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Barry Commoner: 5 Environmental Threats He Made Us Pay Attention To
Posted By Patrick Kiger On October 3, 2012 @ 8:21 am In Legacy | Comments Disabled
When Time magazine put Barry Commoner on its cover in 1970, the accompanying article lauded the environmental scientist as “the Paul Revere of Ecology.” In truth, that was a title better deserved by Rachel Carson, whose 1962 best seller Silent Spring first alerted Americans to the damage that pesticides were wreaking on what used to be called the “balance of nature.” Commoner was really environmentalism’s Patrick Henry – a strident, oft-confrontational firebrand who exhorted his countrymen and women to act decisively to protect the planet.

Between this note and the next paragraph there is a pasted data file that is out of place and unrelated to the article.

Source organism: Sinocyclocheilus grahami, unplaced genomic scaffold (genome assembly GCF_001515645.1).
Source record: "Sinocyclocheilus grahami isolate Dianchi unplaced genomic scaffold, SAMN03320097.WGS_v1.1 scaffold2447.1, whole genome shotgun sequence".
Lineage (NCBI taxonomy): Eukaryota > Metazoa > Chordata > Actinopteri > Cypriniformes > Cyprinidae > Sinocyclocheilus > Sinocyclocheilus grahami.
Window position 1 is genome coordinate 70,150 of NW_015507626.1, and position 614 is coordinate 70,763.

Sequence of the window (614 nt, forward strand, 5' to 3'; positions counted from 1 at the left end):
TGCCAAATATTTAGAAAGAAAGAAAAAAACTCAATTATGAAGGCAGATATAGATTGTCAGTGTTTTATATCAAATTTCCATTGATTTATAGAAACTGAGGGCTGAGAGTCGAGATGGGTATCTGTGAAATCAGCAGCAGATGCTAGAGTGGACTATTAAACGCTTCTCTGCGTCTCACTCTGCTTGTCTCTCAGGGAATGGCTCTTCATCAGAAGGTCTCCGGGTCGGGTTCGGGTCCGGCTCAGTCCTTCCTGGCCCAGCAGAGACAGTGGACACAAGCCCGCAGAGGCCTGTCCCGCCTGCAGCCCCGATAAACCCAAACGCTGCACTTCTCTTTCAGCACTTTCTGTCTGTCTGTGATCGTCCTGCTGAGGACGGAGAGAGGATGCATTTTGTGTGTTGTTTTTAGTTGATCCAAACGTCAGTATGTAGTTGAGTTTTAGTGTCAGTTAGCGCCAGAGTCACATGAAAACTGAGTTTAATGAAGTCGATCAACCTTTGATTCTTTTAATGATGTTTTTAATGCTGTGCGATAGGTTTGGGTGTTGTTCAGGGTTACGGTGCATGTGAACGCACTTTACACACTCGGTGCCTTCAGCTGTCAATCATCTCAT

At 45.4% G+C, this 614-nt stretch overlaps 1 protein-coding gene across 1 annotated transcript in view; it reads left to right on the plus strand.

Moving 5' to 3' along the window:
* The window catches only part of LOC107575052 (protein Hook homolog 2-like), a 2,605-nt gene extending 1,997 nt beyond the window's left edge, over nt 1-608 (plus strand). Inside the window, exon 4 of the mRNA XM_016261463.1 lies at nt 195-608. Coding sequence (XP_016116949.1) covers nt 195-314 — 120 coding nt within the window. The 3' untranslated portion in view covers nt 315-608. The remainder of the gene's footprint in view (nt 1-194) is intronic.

Like Henry, Commoner, who died on Sept. 30 in New York City at age 95, wasn’t always easy to take. Journalist Philip Shabecoff described him as “a biologist with a sharp and eloquent tongue and a fierce sense of political engagement.” Some thought he went too far, such as when he ran a quixotic third-party campaign for president in 1980, in which he linked environmental problems to racism, sexism and economic injustice. Nevertheless, Commoner, whose political views were grounded in scientific data, had a real impact.
Here are five environmental threats that Commoner helped sound the alarm against.
Here’s a video clip of Commoner giving a speech on the potential dangers of synthetic chemicals, from a 1979 documentary.
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